First, Helsdon et al. [12] provided the initial development. From initiation at a grid
point, a flash traced the electric-field line outward in both parallel and antiparallel
directions, until the magnitude of the ambient electric field at each end fell below
some certain threshold value. Secondly, if one end of the channel reached ground,
the parameterization terminated at that end, but allowed the other end to continue
developing.
Charge estimation and neutralization were parameterized by applying the
technique proposed by Ziegler and MacGorman [33], except that Ziegler and
MacGorman neutralized charge at all grid points having |p(i, j, k) > Pi (where
p(i, j, k) was the net charge density at the grid point (i, j, k) and pi was the
minimum Ip(i, j, k)| for all grid points to be involved in lightning beyond initial
propagation) throughout the storm, but their parameterization neutralized charge
only at such grid point within a single localized flash.
2.2.2.3 Mansell's Model
Mansell et al [16] proposed a lightning parameterization derived from
the dielectric breakdown model that was developed by Niemeyer et al. [17] and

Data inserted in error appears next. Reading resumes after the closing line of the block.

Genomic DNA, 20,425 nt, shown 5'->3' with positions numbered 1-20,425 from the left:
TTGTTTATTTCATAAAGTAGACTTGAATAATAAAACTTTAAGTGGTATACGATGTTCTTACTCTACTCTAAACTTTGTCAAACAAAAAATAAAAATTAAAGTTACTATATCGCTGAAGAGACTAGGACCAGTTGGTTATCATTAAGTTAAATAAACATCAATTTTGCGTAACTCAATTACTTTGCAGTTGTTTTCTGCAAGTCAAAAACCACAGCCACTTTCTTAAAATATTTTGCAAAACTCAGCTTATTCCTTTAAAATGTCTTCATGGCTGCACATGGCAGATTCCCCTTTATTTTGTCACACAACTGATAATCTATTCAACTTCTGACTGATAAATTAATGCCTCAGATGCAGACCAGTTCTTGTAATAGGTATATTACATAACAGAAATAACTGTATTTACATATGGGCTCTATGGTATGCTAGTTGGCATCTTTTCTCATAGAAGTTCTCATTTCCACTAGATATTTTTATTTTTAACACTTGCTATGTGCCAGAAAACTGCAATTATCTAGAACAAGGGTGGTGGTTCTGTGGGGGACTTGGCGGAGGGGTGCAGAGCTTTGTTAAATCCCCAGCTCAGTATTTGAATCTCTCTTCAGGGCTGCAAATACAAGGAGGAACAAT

Wiesmann and Zeller [29] to simulate electric discharges. They extended the
dielectric breakdown model to a three-dimensional domain to represent more
realistic electric field and thunderstorm dynamics.
In their work, the stochastic lightning model (SLM) was an application of
the Wiesmann-Zeller model to simulate bidirectional discharges in the regions
of varying net charge density (e.g., in an electrified thunderstorm). Procedures
for simulating lightning flashes in the thunderstorm model were as follows. A
flash occurred when the magnitude of the electric field exceeded the initiation
threshold E1iit anywhere in the model domain. The lightning initiation point was
chosen randomly from among all the points where the magnitude of the electric
field is greater than 0.9Eint. Both decisions for choosing the initiation threshold